Mitchell: Outpouring of support for boy, 3, paralyzed in shooting

SHARE Mitchell: Outpouring of support for boy, 3, paralyzed in shooting

Dominique Quinn (left) and Desmond Bell with their 3-year-old son, Devon Quinn, who was shot June 19 while sitting in a car in the 6100 block of South Kimbark Avenue. | Brian Jackson / Sun-Times

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On Thursday, I asked Chicagoans to open their hearts for Devon Quinn, the 3-year-old boy who was paralyzed when someone shot up the car where he was sitting with his father.

It happened on Father’s Day. Devon was going with his father, Desmond Bell, 23, to pick up the boy’s mother from work. Desean Wynn, 23, was later arrested and charged with crimes including attempted first-degree murder and unlawful use of a weapon by a felon.

After the column appeared, 249 people donated nearly $17,000 in 24 hours to help this family through a GoFundMe fund-raising site.

Readers who couldn’t access the site called me to find out how they could give.

Despite our differences, Chicagoans have always rallied to help parents in the aftermath of gun violence. Still, the outpouring of concern for Devon has been overwhelming.


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“I would like to thank God first and foremost,” said Dominique Quinn, Devon’s mother. “And I just would like to say to everyone that donated to my baby that I am so grateful.

“You know how the world is, and you would not think that so many people care or have a heart.

“Honestly, I would give it all back for my baby to be OK. But I appreciate everything that was done.”

Not all of the feedback has been positive. Some readers emailed to take me to task.

“No mention of gang involvement in your article?” one man wrote, describing himself as a “southern resident.” “It’s like writing a sports column and leaving the score out of it. Reach out to the gangs for their money. They have expensive guns, shoes, jewelry, drugs and so on. I will gladly help this boy out, but if his father’s involved in gangs, than he should get a bullet in his spine. Please report more than the sad child story. It’s the direct result of the family, as most of these innocent victims are.”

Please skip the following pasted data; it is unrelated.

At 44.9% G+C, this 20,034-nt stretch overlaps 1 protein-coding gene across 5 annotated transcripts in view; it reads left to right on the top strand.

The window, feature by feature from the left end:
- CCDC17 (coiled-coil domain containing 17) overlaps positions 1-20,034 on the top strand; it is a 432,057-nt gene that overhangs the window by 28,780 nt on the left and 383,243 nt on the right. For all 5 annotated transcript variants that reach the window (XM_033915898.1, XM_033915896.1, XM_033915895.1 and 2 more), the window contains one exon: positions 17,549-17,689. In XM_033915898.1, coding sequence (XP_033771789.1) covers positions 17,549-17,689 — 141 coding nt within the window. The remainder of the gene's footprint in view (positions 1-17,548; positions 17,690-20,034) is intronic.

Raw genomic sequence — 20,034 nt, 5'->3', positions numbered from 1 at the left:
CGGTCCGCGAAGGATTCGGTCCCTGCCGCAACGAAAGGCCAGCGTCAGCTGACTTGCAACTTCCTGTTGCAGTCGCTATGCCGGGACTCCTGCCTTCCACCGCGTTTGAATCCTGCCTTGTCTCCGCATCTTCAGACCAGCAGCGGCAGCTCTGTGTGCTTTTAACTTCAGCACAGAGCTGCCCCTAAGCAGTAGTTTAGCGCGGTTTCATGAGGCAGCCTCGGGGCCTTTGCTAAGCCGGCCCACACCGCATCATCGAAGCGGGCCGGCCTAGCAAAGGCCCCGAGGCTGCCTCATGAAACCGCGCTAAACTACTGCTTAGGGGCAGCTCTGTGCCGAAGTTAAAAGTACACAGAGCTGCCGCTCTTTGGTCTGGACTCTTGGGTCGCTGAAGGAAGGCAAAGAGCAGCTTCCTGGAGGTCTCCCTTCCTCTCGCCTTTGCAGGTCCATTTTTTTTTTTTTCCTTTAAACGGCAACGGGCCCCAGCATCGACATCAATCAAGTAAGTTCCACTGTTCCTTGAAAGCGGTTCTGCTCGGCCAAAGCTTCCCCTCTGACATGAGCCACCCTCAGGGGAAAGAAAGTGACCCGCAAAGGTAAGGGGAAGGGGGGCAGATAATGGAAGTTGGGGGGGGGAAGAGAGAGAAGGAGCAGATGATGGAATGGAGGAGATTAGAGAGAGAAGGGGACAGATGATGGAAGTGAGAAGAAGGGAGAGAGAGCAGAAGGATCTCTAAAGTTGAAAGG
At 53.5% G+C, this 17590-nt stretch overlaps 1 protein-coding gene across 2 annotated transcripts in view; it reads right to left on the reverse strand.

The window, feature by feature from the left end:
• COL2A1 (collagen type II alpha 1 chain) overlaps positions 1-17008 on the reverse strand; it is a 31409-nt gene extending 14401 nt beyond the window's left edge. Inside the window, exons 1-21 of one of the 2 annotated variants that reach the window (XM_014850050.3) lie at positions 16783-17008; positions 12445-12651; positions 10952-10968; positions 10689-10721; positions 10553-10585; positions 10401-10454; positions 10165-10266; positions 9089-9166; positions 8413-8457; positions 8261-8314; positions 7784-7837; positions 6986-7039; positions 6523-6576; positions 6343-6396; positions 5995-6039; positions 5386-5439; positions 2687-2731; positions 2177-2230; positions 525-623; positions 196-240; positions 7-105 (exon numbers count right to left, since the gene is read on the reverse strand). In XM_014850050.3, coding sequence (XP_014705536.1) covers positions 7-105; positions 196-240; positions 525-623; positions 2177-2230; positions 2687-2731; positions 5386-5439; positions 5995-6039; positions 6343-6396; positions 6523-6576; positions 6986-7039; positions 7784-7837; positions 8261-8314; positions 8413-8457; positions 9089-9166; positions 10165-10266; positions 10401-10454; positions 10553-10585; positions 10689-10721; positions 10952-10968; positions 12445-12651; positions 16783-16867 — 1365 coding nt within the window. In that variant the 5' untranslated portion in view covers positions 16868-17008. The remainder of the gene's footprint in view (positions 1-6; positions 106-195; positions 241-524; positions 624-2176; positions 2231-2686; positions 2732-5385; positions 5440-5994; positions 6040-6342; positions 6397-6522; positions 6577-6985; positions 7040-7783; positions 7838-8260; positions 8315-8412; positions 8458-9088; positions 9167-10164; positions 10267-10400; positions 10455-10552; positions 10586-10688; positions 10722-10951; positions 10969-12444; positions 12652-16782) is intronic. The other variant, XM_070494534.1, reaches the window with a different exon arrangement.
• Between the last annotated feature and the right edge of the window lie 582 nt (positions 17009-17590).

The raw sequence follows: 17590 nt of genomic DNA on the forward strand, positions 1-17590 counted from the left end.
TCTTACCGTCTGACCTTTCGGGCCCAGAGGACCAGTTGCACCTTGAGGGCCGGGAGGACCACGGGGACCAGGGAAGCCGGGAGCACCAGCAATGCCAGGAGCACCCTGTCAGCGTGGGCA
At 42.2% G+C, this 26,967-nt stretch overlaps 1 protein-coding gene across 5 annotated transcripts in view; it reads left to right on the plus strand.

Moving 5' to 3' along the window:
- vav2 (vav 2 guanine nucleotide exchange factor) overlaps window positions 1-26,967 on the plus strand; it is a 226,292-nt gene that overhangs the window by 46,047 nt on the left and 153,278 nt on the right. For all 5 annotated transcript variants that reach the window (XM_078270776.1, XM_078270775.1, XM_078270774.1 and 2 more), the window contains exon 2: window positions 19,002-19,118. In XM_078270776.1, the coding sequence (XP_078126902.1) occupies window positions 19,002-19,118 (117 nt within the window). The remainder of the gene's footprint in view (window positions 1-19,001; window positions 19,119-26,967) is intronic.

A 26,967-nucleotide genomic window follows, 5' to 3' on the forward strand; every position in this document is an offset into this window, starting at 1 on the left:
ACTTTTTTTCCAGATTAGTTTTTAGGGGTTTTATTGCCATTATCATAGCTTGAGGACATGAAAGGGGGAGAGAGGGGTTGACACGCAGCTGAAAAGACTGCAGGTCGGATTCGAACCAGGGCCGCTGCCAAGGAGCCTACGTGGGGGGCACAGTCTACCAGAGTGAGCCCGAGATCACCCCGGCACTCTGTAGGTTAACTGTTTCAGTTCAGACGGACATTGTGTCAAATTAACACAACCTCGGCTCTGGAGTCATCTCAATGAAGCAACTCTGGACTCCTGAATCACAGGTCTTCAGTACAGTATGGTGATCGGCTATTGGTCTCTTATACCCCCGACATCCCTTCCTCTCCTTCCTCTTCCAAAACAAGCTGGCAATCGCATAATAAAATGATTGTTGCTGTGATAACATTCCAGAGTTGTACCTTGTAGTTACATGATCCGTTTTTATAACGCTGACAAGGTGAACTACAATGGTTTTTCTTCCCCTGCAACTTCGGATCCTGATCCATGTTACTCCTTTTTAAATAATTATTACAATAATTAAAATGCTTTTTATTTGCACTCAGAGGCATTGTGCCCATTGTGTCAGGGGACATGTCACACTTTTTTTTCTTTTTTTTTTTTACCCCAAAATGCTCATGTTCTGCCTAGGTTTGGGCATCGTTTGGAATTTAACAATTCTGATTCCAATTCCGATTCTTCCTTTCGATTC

His point seems to be that if Devon’s father’s involved in a gang, we shouldn’t care that his son was paralyzed in a shooting.

This is one of the rare instances when I didn’t ask whether the father has any gang affiliation. I didn’t even want to know.

What mattered most was that, as Chicagoans, we showed our humanity in this situation.

It doesn’t matter whether that child came from a good home or a bad one, from the North Side or the South Side, from Ivy League parents or high school dropouts.

He didn’t get to choose the household he lives in or the neighborhood where he’s growing up.

Three-year-old Devon Quinn was shot in the shoulder on June 19 while sitting in a car with his dad. | Family photo

Three-year-old Devon Quinn was shot in the shoulder on June 19 while sitting in a car with his dad. | Family photo

Obviously, the chances of a child being shot in a gang-related shooting are greatly reduced if that child isn’t growing up around gangs.

But several weeks ago a 6-year-old girl was shot and wounded in Logan Square while she was drawing with chalk on a sidewalk. The girl apparently got caught in gang crossfire.

Last week, 4-year-old Kavan Collins was shot in the jaw while he was walking with his mother and brother to the Parkway Gardens housing complex on the South Side. The shooter fired into a crowd, hitting Kavan and also wounding a 28-year-old woman lying in bed.

Is “gang-related” now the litmus test for how we are to respond to the youngest victims of this insane gun violence?

Thankfully, your generous donations show that’s not the case.

If it turns out Devon’s father has gang ties, my hope is that the love strangers have shown his son will redirect his path.

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